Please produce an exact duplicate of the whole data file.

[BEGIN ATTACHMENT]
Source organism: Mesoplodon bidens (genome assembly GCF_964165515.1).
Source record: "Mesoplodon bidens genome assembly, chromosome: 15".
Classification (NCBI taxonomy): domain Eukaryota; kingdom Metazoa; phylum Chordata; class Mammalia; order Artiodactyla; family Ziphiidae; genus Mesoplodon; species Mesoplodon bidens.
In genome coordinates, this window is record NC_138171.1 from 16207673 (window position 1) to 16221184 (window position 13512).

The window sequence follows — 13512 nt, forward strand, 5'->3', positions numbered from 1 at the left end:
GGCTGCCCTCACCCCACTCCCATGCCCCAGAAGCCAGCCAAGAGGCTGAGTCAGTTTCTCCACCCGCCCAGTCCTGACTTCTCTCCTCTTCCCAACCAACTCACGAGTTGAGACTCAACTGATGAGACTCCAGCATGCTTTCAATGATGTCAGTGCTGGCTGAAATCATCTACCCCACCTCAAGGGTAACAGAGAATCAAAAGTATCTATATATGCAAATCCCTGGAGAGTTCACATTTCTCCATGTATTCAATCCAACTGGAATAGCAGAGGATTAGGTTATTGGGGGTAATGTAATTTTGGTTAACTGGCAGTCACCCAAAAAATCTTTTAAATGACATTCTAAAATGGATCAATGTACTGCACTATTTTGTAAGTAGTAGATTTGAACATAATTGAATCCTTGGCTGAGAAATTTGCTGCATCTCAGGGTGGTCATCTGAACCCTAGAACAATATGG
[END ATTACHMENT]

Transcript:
Source organism: Mesoplodon bidens (genome assembly GCF_964165515.1).
Source record: "Mesoplodon bidens genome assembly, chromosome: 15".
Classification (NCBI taxonomy): domain Eukaryota; kingdom Metazoa; phylum Chordata; class Mammalia; order Artiodactyla; family Ziphiidae; genus Mesoplodon; species Mesoplodon bidens.
In genome coordinates, this window is record NC_138171.1 from 16207673 (window position 1) to 16221184 (window position 13512).

The window sequence follows — 13512 nt, forward strand, 5'->3', positions numbered from 1 at the left end:
GGCTGCCCTCACCCCACTCCCATGCCCCAGAAGCCAGCCAAGAGGCTGAGTCAGTTTCTCCACCCGCCCAGTCCTGACTTCTCTCCTCTTCCCAACCAACTCACGAGTTGAGACTCAACTGATGAGACTCCAGCATGCTTTCAATGATGTCAGTGCTGGCTGAAATCATCTACCCCACCTCAAGGGTAACAGAGAATCAAAAGTATCTATATATGCAAATCCCTGGAGAGTTCACATTTCTCCATGTATTCAATCCAACTGGAATAGCAGAGGATTAGGTTATTGGGGGTAATGTAATTTTGGTTAACTGGCAGTCACCCAAAAAATCTTTTAAATGACATTCTAAAATGGATCAATGTACTGCACTATTTTGTAAGTAGTAGATTTGAACATAATTGAATCCTTGGCTGAGAAATTTGCTGCATCTCAGGGTGGTCATCTGAACCCTAGAACAATATGG